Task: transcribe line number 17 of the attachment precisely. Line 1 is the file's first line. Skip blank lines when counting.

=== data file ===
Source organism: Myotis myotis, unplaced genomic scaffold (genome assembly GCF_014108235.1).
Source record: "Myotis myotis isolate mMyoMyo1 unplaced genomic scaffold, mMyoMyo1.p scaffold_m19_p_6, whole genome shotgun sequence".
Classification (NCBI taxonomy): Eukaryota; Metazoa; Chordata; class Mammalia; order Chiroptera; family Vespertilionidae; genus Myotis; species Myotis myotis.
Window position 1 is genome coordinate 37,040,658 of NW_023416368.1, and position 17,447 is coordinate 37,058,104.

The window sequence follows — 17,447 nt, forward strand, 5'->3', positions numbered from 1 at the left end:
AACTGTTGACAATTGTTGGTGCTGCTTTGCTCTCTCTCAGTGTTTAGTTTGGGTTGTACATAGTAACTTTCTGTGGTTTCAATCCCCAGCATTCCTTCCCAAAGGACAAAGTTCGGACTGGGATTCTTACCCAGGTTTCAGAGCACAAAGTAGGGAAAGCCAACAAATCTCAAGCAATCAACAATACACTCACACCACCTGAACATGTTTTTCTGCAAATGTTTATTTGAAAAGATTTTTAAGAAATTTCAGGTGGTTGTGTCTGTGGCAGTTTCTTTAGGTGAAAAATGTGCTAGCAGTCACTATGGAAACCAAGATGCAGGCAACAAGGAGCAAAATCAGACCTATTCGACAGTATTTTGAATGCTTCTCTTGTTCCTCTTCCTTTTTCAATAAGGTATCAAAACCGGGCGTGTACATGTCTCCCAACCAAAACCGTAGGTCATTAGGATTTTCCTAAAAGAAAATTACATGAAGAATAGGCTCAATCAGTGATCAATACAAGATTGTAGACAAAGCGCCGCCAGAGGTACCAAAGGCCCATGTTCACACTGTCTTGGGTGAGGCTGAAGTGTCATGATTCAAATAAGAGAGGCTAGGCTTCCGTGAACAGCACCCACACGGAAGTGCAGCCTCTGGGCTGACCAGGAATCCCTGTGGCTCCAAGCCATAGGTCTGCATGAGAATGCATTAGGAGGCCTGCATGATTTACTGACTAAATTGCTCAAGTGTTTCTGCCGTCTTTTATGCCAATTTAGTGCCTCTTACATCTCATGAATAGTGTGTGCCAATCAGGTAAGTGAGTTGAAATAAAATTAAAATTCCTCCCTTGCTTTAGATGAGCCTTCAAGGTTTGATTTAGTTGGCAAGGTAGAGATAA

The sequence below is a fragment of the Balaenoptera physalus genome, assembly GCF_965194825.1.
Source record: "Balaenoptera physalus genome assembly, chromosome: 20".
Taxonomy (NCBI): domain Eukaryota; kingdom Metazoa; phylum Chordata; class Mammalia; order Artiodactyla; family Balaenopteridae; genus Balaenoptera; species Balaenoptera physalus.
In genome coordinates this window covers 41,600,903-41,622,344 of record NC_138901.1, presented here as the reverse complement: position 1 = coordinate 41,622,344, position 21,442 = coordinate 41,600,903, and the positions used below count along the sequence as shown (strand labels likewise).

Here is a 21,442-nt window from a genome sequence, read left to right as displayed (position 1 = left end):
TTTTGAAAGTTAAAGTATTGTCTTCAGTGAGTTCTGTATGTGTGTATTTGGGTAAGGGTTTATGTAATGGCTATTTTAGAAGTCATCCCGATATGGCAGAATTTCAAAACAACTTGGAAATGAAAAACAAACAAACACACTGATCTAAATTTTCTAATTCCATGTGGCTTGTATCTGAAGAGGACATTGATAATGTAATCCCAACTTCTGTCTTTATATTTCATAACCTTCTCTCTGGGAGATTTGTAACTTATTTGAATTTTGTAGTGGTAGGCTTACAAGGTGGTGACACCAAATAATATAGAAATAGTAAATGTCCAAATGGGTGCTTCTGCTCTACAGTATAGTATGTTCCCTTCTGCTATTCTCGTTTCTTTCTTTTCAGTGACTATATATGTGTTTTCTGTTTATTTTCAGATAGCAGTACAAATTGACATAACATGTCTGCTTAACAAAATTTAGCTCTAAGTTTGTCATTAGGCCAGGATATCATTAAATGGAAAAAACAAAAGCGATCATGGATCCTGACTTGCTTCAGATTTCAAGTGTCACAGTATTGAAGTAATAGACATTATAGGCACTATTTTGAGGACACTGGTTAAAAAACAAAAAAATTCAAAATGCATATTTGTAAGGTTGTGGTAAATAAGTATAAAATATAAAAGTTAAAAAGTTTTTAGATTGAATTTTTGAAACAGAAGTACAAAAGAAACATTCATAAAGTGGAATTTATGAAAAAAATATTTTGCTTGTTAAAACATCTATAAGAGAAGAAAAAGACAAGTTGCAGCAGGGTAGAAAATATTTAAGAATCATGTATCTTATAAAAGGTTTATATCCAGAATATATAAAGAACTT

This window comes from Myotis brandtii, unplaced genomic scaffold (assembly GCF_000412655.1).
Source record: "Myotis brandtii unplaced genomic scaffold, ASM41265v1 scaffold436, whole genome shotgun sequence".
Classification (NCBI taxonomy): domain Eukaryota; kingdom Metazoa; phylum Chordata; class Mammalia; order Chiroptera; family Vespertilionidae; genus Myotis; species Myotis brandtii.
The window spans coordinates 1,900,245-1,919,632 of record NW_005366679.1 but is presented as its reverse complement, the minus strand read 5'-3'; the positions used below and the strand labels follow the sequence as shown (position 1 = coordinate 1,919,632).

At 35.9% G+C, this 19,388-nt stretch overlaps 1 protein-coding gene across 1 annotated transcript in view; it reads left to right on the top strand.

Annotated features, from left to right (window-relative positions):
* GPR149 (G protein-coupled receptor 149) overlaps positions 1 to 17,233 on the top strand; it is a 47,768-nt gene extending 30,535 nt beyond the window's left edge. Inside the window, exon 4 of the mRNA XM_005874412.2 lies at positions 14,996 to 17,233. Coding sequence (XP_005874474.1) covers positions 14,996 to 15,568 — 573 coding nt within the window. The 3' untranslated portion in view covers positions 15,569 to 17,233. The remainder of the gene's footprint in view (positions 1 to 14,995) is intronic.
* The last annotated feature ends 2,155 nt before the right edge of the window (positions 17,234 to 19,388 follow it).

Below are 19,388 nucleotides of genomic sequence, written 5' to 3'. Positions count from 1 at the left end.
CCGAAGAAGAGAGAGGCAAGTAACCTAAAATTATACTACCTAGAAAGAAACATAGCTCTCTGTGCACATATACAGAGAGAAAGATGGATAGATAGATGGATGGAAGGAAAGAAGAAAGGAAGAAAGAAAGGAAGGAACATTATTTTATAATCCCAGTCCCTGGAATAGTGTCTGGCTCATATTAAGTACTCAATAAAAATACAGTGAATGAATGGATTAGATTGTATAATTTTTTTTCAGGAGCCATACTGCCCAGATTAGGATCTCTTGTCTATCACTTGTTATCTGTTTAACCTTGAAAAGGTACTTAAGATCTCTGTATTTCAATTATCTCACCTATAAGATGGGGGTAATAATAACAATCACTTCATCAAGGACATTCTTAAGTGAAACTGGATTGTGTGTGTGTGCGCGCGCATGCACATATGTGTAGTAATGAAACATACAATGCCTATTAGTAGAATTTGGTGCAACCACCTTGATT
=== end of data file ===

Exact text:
At 35.9% G+C, this 19,388-nt stretch overlaps 1 protein-coding gene across 1 annotated transcript in view; it reads left to right on the top strand.